Designed with covertness in mind by combining a certain colour palette into the fabrics with the purpose of keeping you out of sight and out of mind. Pantone 448 C is the colour used in this t-shirt. A combination of brown, green, khaki and a bit of puke (a genuine colour) which results in the worlds 'ugliest' colour. As it is made favourable for its unattractive shade and lack of appeal, we thought it would work best within the GrayMan line due to its undesirability which allows it to be worn discreetly.


The Nanometer 555 T was created by analyzing the way cones in our eyes are stimulated by different wavelengths of light. The human eye is found to be most sensitive to light at a wavelength of 555 nanometers - a bright green. It stands out against any road you’re biking down or any mountain you’re climbing, allowing you to remain visible even from high in the air. The Carbon Nano Meter 555 T is ideal for anyone who wants to be seen when adventuring into the unknown.


Mountbatten pink is a naval camouflage colour introduced by Lord Mountbatten of the British Royal Navy during World War II. He applied the colour to his own ships combining medium grey with a small amount of Venetian red, believing the colour would render his ships difficult to see. Mountbatten Pink was found to be one of the most successful camouflage colours during its time used and became so successful that it was eventually used on British planes and land vehicles.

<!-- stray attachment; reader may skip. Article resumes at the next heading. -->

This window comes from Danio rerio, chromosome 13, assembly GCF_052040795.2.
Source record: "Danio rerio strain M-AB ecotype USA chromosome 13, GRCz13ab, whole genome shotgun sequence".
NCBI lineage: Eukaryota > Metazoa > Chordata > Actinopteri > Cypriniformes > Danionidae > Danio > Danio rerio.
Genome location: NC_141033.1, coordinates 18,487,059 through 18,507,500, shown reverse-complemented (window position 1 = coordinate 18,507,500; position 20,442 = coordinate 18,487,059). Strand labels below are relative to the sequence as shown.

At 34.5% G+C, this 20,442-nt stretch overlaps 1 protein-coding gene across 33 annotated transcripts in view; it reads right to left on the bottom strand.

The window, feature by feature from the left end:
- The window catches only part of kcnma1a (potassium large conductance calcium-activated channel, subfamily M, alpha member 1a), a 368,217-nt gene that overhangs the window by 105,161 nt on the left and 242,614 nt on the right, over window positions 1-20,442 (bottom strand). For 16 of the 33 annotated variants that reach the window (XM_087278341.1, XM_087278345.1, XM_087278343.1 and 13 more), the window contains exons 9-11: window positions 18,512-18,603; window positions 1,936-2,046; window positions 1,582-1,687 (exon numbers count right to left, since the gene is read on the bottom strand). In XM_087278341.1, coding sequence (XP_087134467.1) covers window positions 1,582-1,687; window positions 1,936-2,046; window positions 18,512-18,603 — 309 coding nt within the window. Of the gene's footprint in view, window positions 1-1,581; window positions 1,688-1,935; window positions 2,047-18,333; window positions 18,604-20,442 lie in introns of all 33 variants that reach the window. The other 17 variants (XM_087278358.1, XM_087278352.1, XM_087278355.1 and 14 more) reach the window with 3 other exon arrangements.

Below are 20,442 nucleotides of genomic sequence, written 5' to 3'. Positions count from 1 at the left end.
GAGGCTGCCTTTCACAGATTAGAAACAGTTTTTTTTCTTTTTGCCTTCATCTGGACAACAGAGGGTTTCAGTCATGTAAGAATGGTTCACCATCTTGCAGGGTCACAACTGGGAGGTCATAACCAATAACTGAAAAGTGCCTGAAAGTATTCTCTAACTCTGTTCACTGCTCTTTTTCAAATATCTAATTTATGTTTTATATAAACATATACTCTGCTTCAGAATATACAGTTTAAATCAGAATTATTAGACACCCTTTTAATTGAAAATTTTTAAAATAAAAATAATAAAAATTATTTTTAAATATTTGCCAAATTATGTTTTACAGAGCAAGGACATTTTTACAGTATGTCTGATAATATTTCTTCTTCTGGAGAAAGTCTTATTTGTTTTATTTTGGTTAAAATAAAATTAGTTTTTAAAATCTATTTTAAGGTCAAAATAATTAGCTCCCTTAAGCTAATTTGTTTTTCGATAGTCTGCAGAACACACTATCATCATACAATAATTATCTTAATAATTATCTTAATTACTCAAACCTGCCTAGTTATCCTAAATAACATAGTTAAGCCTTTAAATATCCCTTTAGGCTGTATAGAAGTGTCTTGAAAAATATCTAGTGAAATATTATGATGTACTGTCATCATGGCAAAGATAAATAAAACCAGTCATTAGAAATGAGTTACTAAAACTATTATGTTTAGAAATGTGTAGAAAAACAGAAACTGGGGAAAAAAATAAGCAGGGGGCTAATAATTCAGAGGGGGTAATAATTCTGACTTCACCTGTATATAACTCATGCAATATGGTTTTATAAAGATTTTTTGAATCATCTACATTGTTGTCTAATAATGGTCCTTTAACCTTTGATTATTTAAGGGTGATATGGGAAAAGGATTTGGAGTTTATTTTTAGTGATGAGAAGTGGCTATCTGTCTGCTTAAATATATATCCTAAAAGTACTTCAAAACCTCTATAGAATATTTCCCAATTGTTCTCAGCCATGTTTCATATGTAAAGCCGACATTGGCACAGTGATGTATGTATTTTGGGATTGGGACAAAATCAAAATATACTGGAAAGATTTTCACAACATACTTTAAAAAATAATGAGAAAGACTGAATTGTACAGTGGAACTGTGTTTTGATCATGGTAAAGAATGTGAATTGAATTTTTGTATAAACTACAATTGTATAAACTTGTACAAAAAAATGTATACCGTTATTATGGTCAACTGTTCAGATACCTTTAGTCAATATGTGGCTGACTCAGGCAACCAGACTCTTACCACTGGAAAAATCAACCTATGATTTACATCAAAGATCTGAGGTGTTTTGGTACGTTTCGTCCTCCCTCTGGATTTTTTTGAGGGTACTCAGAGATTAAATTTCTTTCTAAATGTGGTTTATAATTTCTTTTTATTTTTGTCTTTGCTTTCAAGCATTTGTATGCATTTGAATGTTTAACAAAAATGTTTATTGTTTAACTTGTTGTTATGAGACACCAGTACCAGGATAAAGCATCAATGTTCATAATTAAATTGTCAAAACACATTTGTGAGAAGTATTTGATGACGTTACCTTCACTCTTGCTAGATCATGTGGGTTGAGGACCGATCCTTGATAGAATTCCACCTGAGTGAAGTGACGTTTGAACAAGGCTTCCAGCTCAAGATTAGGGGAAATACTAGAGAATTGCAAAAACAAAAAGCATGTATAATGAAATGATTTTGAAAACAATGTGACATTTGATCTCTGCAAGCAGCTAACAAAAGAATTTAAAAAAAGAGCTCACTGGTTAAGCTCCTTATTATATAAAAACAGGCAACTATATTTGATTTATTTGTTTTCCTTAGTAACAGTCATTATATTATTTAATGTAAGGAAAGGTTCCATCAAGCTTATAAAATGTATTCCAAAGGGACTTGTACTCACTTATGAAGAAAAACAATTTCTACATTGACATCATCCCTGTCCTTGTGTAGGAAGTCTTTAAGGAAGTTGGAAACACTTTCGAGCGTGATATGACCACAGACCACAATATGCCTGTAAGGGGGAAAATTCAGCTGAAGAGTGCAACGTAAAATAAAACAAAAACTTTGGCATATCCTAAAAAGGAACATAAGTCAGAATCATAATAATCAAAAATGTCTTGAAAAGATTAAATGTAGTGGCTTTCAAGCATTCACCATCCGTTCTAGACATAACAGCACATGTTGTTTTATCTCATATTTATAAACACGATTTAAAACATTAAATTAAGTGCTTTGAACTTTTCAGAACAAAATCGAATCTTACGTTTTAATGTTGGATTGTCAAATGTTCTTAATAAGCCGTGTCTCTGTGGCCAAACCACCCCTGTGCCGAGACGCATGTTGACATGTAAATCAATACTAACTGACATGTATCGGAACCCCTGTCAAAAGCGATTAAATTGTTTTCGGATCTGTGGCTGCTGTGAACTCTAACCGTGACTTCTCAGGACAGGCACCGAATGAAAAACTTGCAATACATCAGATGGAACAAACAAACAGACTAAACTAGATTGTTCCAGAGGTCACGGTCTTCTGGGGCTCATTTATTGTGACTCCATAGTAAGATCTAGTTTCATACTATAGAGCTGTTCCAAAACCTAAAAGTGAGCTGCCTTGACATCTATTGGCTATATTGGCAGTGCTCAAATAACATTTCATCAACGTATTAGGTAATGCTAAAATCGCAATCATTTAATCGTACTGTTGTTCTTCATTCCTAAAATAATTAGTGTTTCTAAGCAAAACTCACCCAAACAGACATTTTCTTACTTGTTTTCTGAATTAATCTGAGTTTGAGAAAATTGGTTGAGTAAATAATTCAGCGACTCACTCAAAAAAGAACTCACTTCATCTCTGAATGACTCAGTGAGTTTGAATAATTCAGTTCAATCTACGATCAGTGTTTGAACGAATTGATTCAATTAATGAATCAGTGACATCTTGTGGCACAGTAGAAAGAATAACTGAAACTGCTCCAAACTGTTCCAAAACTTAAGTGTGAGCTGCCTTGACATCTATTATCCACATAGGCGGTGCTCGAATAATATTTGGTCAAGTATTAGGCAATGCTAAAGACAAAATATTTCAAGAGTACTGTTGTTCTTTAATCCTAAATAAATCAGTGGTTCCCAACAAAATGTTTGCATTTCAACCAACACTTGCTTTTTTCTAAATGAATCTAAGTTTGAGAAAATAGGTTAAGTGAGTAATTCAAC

Sport the Carbon ultra comfortable Tactical T. Built to withstand the heaviest of activities. Designed to allow freedom of movement. Engineered to be breathable and lightweight. Made from ring spun cotton to keep you fresh throughout the days events, the Carbon Tactical T breathes remarkably well without sacrificing comfort. With black always being the new black.


Dad hats aren't just for dads. This one's got an even lower profile with an adjustable strap and curved visor built for any size head. Built to be tactical as f**k whilst staying out of sight and out of mind without sacrificing comfort.


In the second world war, many Allied ships were painted with dark and light stripes, and other contrasting shapes, making them look like a zebra. The idea was to distort an enemy submarine commander's perception of the ship's size, shape, range, heading and speed, so as to make it harder to hit with torpedoes. Unlike other forms of camouflage, the intention of dazzle is not to conceal but rather make it far more difficult to estimate a target's range, speed, and heading making it perfect for distorting one's vision of a target.